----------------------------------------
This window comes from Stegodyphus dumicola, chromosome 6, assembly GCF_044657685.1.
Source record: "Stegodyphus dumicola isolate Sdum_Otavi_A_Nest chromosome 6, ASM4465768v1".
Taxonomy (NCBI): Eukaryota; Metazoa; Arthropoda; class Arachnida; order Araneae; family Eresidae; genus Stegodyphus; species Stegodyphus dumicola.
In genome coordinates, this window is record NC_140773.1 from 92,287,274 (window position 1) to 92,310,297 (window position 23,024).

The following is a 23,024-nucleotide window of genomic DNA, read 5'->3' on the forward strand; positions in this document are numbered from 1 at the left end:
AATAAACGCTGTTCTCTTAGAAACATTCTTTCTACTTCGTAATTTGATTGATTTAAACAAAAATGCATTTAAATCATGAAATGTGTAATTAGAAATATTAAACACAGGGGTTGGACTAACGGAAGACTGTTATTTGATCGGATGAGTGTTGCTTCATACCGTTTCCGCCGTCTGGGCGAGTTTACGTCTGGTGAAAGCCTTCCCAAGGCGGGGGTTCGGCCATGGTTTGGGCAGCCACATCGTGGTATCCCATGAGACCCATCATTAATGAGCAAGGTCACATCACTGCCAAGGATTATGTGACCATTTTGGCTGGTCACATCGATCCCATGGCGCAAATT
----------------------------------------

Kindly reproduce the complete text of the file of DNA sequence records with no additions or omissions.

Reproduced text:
This window comes from Stegodyphus dumicola, chromosome 6, assembly GCF_044657685.1.
Source record: "Stegodyphus dumicola isolate Sdum_Otavi_A_Nest chromosome 6, ASM4465768v1".
Taxonomy (NCBI): Eukaryota; Metazoa; Arthropoda; class Arachnida; order Araneae; family Eresidae; genus Stegodyphus; species Stegodyphus dumicola.
In genome coordinates, this window is record NC_140773.1 from 92,287,274 (window position 1) to 92,310,297 (window position 23,024).

The following is a 23,024-nucleotide window of genomic DNA, read 5'->3' on the forward strand; positions in this document are numbered from 1 at the left end:
AATAAACGCTGTTCTCTTAGAAACATTCTTTCTACTTCGTAATTTGATTGATTTAAACAAAAATGCATTTAAATCATGAAATGTGTAATTAGAAATATTAAACACAGGGGTTGGACTAACGGAAGACTGTTATTTGATCGGATGAGTGTTGCTTCATACCGTTTCCGCCGTCTGGGCGAGTTTACGTCTGGTGAAAGCCTTCCCAAGGCGGGGGTTCGGCCATGGTTTGGGCAGCCACATCGTGGTATCCCATGAGACCCATCATTAATGAGCAAGGTCACATCACTGCCAAGGATTATGTGACCATTTTGGCTGGTCACATCGATCCCATGGCGCAAATT